And for Raheem Sterling there are a number of factors.
Firstly, his age. He is 17 and still growing. His body is still undergoing changes and everyone knows how much energy is used up simply in the process of growing up. In addition to this, he is playing high intensity physical football for an elite team in the Premier League on top of the training that he does on a daily basis. I needed about 12 hours sleep at his age; with the extra work he puts in he should be sleeping 24 hours a day!
Secondly, is his position. Attacking players are always going to be targeted more than defensive ones. When a 17 year old attacker waltzes through a defence, it usually irks some lump to try and either foul the lad, or teach the youngster a lesson he won’t soon forget. These challenges have already appeared on Sterling and although a few he has skipped past or over, there are a couple that have hit the mark and there could be a lot worse around the corner.
This is where Rodgers must be careful. Playing 25 games in a short space of time may leave Sterling tired, burnt out and unhelpful towards the end of the season. This offers to problems. Primarily, it could leave Liverpool with an under-strength first team. Additionally, it could place Sterling under pressure for not performing at the level he has already attained so early in the season – this can lead to a loss of confidence and resentment, the last thing a player trying to establish their place in a first team needs.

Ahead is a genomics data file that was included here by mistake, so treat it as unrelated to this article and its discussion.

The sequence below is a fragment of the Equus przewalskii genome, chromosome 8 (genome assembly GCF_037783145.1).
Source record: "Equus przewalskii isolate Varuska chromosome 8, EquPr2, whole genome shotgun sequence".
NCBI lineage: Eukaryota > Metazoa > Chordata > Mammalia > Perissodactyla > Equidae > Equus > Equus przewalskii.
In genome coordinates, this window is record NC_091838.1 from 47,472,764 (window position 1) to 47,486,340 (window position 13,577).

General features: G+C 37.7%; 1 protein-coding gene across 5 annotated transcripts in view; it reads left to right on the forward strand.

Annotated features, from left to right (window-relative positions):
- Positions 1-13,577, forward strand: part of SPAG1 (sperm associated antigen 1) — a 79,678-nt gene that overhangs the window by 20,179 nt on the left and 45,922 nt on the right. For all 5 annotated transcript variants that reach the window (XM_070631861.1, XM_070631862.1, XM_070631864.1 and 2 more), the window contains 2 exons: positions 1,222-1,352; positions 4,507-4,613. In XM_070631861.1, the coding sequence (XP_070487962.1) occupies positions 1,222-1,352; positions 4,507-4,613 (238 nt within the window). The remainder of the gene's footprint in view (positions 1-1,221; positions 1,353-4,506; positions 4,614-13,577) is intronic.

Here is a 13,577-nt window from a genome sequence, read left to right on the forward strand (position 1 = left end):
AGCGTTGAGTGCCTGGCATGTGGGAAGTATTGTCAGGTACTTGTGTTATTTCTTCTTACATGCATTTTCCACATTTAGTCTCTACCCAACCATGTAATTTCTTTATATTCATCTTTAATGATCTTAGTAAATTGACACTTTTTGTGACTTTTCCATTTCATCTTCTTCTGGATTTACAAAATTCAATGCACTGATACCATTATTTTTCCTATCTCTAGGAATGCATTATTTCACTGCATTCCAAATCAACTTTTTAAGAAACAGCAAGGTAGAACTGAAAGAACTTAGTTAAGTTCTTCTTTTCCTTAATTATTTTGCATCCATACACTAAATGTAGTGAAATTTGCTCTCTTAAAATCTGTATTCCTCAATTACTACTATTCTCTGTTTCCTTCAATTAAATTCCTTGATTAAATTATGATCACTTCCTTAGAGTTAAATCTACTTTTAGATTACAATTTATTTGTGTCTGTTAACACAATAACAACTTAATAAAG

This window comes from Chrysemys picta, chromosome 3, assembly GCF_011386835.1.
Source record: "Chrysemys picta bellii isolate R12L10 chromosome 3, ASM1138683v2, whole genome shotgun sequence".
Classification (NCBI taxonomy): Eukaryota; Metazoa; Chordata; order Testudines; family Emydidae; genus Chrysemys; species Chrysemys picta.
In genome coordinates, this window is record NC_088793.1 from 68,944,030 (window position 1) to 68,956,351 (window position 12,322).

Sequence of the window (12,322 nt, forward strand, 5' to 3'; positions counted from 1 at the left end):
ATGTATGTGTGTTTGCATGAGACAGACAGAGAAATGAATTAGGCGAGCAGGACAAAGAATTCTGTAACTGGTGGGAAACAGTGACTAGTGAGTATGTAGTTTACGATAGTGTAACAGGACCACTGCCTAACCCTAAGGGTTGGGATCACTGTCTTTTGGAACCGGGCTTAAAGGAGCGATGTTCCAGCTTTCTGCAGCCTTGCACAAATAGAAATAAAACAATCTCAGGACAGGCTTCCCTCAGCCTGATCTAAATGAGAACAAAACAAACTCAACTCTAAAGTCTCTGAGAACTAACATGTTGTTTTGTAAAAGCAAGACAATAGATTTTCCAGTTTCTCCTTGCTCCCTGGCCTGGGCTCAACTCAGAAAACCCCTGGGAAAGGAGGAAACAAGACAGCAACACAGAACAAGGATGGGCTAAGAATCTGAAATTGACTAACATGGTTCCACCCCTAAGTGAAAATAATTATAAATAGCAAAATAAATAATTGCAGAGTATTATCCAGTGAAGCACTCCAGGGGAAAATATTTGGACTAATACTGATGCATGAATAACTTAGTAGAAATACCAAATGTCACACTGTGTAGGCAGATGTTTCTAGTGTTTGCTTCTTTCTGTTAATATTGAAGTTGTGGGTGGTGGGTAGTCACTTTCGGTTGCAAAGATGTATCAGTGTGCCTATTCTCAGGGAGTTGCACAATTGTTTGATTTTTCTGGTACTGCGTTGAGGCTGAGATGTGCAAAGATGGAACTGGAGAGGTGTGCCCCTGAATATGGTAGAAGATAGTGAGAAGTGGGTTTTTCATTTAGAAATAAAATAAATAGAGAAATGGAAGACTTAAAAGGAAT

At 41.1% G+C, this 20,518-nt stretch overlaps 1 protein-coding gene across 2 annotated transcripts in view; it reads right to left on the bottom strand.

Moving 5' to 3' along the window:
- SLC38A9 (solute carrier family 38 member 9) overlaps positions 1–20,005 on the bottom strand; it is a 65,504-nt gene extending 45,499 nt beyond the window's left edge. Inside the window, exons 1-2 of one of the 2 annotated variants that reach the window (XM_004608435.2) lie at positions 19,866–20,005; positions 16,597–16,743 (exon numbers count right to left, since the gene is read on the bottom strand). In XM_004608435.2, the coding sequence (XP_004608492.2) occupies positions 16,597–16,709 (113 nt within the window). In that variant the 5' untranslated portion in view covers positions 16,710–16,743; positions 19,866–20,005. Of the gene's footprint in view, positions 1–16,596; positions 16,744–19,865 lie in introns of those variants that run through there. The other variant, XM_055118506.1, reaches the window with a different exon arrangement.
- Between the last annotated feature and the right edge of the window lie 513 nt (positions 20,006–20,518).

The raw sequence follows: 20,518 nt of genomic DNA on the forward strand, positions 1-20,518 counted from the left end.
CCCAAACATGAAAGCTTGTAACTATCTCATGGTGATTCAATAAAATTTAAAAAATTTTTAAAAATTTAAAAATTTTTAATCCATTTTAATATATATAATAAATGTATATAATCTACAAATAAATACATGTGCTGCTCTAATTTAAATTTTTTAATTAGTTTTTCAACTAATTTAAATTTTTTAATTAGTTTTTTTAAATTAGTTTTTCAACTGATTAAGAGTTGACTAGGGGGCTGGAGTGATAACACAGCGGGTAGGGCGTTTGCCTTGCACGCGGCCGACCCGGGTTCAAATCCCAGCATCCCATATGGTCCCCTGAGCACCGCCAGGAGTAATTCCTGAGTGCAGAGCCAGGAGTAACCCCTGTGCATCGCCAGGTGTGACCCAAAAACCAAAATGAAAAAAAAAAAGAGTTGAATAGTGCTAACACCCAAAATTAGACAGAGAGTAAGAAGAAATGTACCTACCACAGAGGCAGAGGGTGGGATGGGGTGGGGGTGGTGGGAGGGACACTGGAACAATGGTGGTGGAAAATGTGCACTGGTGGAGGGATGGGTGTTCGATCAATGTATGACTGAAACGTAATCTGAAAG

However, that is if Sterling plays 25 games. If he plays the full season then there could be potentially disastrous results. Not only could Sterling be flagging in the short term due to the physical demands placed on him but also he could be hampering his future career.
He will need time out of the firing line if he is going to be a consistent force for Liverpool. And this is what we want. Not just a player for a season. Not just a player for 5 years. We want gifted academy graduates who can contribute to the success of the club for 20 years. And if it so happens that Sterling does move on to pastures new, we want Real Madrid to be spending £150m on him for the privilege. We don’t want to receive a lessened amount for a wrecked superstar whose best days are behind him.
Let’s consider two appropriate comparisons. The obvious is Michael Owen. A pacey, small build forward who was playing regular football at the age of 17. He was explosive and took to the first team like Henry VIII to a buffet. He was so potent that teams targeted him for the kind of rough treatment mentioned earlier. In his first full season he played 44 games including 36 Premier League matches and after that he never left the first team. He continued to be prolific in front of goal for Liverpool and kept his place on merit.